UNCW Chemistry and Biochemistry Program Ranked 3rd in North Carolina for Graduation Rates, 26th in Nation
It’s good to be a UNCW chemistry student. According to a recent report printed in Chemical and Engineering News by the American Chemical Society (ACS) Committee on Professional Training (CPT), the UNCW Chemistry and Biochemistry Department is 3rd in the state and 26th in the nation for graduating students with ACS-certified chemistry degrees. These rankings are based on the 2008-2009 academic year, when the data were last reported. During that time, the department awarded 71 bachelor’s degrees and 14 masters degrees.
UNCW has consistently been much higher than the national average in ASC rankings for graduating students with bachelors of science degrees in chemistry. The ASC certifies chemistry programs throughout the United States, and their rankings are then based on these certified schools. There are currently 664 ASC-certified schools in the country, including most of the universities’ chemistry departments in North Carolina.
UNC Chapel Hill and N.C. State rank higher than UNCW in the number of degrees awarded, but both schools have roughly double the size of overall enrollment. Also, chemistry department chair Jimmy Reeves points out, “UNCW is a larger comprehensive university than most in the country.”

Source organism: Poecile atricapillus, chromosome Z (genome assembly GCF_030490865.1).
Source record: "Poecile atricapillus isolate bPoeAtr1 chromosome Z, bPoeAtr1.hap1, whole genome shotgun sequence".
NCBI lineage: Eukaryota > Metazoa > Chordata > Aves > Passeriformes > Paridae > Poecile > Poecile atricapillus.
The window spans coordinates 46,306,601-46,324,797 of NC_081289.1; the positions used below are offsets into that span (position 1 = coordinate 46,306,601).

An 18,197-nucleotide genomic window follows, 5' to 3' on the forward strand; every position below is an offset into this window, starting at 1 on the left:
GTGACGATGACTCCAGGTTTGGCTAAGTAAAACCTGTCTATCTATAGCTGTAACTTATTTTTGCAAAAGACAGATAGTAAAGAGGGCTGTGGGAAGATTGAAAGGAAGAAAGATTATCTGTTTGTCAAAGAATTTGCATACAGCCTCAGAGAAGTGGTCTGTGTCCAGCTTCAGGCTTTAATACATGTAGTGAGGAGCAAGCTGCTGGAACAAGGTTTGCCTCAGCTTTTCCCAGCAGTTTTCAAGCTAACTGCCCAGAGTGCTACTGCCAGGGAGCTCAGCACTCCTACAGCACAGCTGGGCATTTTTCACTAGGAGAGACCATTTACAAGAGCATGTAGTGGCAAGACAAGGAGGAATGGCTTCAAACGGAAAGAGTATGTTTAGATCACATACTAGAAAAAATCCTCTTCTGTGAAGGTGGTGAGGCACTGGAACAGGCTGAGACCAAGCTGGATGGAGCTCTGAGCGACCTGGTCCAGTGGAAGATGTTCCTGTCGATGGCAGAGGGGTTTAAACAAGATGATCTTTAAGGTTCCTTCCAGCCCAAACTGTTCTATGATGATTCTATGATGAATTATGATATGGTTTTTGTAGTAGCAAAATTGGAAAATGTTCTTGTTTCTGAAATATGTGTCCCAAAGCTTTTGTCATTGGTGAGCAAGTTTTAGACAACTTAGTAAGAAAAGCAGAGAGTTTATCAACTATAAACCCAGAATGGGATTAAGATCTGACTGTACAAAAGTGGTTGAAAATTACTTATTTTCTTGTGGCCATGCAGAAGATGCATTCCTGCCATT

Considering the amount of quality research done at UNCW by faculty and the amount of research opportunities available for undergraduates and graduate students, UNCW has much to offer prospective students. Dr. Reeves said this is something the department strives for and is proud of. He also stated he “wouldn’t be surprised if UNCW passes N.C. State in terms of B.S. graduates in the coming years.”
Students entering into UNCW who are interested in the sciences may not immediately turn to a bachelors in chemistry, but after taking a few courses, students get very excited about the program, according to Reeves. The unique experience of having all undergraduate lectures taught by tenured and tenure-track faculty members allows for students to view professors as both active researchers and teachers that care about them.
There is also a large emphasis for students to work alongside faculty members in the lab. After working with these professors in labs, students “can start to see they want to do this with their lives,” said Reeves. Students are also given opportunities to work on projects through Directed Independent Studies, honors theses, and graduate work.
By Sally J. Johnson '14 MFA